|Name||Zhāng yīyuán huāchá / 张一元花茶|
|English||Zhangyiyuan Jasmine Tea|
|Region||Brand in Beijing, Produced in Fujian|
|Manufacture||Jasmine tea (~10% oxidization)|
|Style||Budset and leaf, scented during manufacture only (flower petals are removed from the finished tea)|
|Flavor||Smooth, sweet, soft|
|Brewing||Brew numerous short infusions at 75-80°C. The scenting will dissipate after the first infusion.|
Jasmine tea is similar to green tea, but during the manufacturing process it is scented with fresh jasmine flowers. The spent flowers are typically removed, but if they do remain it is strictly for show as the flavoring process has already been completed. Historically, jasmine tea was a specialty of Fujian province (according to Wikipedia, the jasmine plant was brought to China from Persia before the third century) and is now the most popular tea in Northern China. Since there is a slight incompatibility in the natural timing of the tea harvest (in Spring) and the jasmine flowers (in Summer) it usually takes until the Fall until the fresh crop of jasmine tea reaches the market. As it is slightly oxidized, this tea can last up to 3 years.
As for the the Zhangyiyuan brand (website: http://www.zhangyiyuan.net/, shop: http://wcities.com/beijing/shopping/poi-zhang-yi-yuan-tea-leaf-shop-253717.html) it is another member of the Shanghai World Expo Top 10 Tea List. Founded in 1900 in Beijing by an Anhui tea trader (tea leaves were/are brought in from Fujian) it has evolved to become the most famous tea brand in Beijing.
Tea Tip – Scented Tea
Scented tea was traditionally a Chinese specialty prized by emperors from the Ming Dynasty (1368-1644) onward. This manufacturing style directly inspired other creative mixtures of tea with flowers, spices, oils and herbs throughout Asia and Europe. For example, in Morocco fresh mint is added to green tea, in India spices and milk are added to black tea to make Indian chai and in Britain the citrus oil bergamot is added to black tea to create Earl Grey.
Personally, I was looking forward to this tea because of its historical narrative and strong, fragrant smell. That said, after sampling this tea I found it somewhat “impure” with the frangrance of the flower masking the flavor of the tea. Moreover, I found I couldn’t drink more than 2 cups without feeling physically agitated – as one often does with coffee. I have read that jasmine tea is supposed to reduce anxiety so perhaps I have just sampled an inferior grade, but so far scented teas get a thumbs down from me on this Taobao Tea Trail.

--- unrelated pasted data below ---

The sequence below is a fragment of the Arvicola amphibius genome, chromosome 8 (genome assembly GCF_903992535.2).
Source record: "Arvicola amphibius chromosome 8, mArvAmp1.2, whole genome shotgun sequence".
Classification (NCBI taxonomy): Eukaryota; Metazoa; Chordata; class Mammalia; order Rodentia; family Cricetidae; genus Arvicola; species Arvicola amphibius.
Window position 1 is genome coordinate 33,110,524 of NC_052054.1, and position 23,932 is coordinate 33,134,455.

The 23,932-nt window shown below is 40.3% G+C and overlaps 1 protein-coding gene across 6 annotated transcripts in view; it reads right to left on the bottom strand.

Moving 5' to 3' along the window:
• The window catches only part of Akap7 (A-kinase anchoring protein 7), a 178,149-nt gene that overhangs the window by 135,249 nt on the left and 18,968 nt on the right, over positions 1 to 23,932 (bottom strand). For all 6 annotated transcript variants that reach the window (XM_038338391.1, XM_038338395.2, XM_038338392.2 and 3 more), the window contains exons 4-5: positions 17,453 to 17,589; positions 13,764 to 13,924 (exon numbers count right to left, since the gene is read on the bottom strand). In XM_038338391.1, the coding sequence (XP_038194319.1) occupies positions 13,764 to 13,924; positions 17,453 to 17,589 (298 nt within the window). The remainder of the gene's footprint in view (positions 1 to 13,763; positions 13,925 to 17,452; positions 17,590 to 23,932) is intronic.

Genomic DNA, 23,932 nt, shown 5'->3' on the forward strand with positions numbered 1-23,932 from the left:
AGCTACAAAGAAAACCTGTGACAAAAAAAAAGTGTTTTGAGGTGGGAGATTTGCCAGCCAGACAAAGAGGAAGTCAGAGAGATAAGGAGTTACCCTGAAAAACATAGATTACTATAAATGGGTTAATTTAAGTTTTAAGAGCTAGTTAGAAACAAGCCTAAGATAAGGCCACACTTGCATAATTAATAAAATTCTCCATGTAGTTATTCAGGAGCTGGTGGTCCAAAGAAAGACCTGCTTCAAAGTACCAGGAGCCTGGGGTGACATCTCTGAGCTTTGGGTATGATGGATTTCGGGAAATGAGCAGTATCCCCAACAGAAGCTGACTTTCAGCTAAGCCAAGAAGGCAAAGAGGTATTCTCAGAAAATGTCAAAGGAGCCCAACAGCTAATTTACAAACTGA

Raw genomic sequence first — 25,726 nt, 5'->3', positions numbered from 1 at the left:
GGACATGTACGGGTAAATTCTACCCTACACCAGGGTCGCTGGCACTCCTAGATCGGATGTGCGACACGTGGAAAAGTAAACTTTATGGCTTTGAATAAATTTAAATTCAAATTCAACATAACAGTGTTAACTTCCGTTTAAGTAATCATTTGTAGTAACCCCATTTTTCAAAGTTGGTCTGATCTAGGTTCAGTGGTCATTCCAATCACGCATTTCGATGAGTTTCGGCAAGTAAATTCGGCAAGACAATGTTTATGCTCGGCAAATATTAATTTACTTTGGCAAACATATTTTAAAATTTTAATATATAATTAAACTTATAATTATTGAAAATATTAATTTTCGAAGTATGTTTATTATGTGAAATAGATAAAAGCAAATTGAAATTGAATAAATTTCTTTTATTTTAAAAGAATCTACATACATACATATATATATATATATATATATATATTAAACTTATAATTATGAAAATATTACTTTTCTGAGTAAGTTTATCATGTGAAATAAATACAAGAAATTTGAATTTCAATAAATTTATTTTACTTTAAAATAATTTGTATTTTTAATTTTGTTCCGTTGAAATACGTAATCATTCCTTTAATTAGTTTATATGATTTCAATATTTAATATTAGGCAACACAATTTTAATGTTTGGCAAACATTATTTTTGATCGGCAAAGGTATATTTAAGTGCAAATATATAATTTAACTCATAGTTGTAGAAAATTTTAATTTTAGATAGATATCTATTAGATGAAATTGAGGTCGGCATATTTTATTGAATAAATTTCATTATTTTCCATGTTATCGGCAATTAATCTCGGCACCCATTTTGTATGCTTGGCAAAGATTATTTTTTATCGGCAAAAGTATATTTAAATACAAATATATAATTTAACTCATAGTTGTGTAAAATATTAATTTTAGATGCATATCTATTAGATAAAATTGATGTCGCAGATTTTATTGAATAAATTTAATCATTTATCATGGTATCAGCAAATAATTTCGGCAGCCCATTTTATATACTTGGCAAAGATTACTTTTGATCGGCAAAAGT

More Information (from Baidu Baike):
Zhang Yiyuan Tea Company was founded by Zhang Changyi, a native of Anhui in Beijing in 1900. It is most renowned for its jasmine tea. Zhang Changyi first based his production in Fujian Province where he could source teas at cheap prices, giving his teas a competitive edge in Beijing, helping the tea company establish a prolific presence up to this day. He was also a pioneer in marketing, hiring Peking opera singers and stand-up comedians to perform in front of his stores. It never failed to draw huge crowds, which helped spread the brand awareness of the tea company.
As a tea trader in Beijing, Zhang Yiyuan had to adapt to local taste. Due to long transportation time, greens tea would lose its fresh flavor when it reached Beijing. Using flower to scent was a great way to make them taste more pleasant. Therefore, flower teas, especially jasmine tea became the default tea in Beijing. Zhang Yiyuan’s jasmine tea is known for its superior quality, using good green teas and jasmine flowers tied together by a painstaking production process. The dried tea leaves and the brewed liquid both smell as fresh as a blossoming bouquet.
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